This report found that there are approximately one million student loan borrowers in New York City, representing approximately 15 percent of New York City adults. New York City borrowers’ average student loan balance ($34,900) was $5,400 higher than American borrowers’ average balance ($29,500). Also, although New Yorkers’ delinquency and default rates are slightly lower than the national average, certain New York City neighborhoods are experiencing significantly higher rates of delinquency and default despite the fact that their residents have low average loan balances. These higher levels of student debt delinquency and default also tend to be among older borrowers and those in lower-income neighborhoods.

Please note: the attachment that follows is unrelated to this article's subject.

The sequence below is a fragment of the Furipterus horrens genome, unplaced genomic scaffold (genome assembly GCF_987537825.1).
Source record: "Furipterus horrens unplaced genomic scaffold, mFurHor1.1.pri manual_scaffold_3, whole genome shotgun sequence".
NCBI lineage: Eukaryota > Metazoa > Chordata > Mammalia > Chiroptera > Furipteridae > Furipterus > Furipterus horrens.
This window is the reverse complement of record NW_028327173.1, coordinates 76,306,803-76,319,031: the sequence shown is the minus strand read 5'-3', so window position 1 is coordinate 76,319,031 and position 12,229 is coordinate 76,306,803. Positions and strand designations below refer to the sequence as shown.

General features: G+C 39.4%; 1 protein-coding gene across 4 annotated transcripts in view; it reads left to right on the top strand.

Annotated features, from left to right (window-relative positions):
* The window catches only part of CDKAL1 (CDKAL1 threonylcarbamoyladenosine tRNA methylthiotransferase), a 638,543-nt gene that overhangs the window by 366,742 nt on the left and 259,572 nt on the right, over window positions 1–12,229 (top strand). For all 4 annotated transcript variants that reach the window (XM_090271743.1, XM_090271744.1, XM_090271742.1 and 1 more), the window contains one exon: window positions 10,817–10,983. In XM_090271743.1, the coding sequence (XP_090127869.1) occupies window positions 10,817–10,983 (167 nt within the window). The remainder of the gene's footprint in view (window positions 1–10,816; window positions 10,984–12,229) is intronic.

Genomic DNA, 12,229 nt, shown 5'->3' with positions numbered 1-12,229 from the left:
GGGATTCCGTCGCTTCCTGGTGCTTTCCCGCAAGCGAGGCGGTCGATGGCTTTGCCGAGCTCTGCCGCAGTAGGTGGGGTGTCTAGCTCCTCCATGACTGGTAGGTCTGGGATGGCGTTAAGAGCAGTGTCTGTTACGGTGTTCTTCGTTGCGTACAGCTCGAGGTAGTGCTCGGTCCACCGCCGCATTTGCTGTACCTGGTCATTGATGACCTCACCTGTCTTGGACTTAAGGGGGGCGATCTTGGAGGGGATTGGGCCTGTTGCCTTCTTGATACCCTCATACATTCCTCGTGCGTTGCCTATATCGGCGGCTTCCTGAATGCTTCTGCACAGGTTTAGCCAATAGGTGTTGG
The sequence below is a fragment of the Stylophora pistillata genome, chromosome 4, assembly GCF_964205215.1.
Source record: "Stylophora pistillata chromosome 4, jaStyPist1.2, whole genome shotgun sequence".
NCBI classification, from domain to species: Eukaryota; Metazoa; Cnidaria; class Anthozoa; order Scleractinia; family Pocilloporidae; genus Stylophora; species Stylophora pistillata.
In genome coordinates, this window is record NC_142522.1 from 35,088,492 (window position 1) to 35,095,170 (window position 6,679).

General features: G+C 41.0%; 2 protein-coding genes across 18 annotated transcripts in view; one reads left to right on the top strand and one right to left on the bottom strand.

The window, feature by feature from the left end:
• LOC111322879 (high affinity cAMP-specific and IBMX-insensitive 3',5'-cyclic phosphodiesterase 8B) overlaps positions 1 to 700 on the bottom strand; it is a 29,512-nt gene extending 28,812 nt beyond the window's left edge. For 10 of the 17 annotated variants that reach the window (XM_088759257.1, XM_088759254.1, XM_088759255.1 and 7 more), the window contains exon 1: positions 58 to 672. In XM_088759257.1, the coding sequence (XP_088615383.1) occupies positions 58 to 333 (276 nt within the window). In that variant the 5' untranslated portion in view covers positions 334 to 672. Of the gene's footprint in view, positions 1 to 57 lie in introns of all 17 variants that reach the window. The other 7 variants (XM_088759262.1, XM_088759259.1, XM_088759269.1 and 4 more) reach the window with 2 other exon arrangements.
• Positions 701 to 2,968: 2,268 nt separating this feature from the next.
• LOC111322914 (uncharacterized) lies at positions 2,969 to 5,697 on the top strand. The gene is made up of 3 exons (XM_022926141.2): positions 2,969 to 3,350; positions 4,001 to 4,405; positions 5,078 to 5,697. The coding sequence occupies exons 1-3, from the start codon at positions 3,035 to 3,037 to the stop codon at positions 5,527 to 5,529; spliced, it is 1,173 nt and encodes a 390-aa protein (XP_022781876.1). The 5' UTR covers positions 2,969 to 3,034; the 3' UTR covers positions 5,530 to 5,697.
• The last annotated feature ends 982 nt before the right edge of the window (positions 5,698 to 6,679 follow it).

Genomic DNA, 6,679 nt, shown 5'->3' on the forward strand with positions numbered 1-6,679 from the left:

Last year’s report was a follow-up to Student Loan Borrowing Across NYC Neighborhoods, the first neighborhood-level examination of student loan outcomes, which DCA’s Office of Financial Empowerment (OFE) and the Federal Reserve Bank of New York released in December 2017. This report found that there are approximately one million student loan borrowers in New York City, representing approximately 15 percent of New York City adults. New York City borrowers’ average student loan balance ($34,900) was $5,400 higher than American borrowers’ average balance ($29,500). Also, although New Yorkers’ delinquency and default rates are slightly lower than the national average, certain New York City neighborhoods are experiencing significantly higher rates of delinquency and default despite the fact that their residents have low average loan balances. These higher levels of student debt delinquency and default also tend to be among older borrowers and those in lower-income neighborhoods.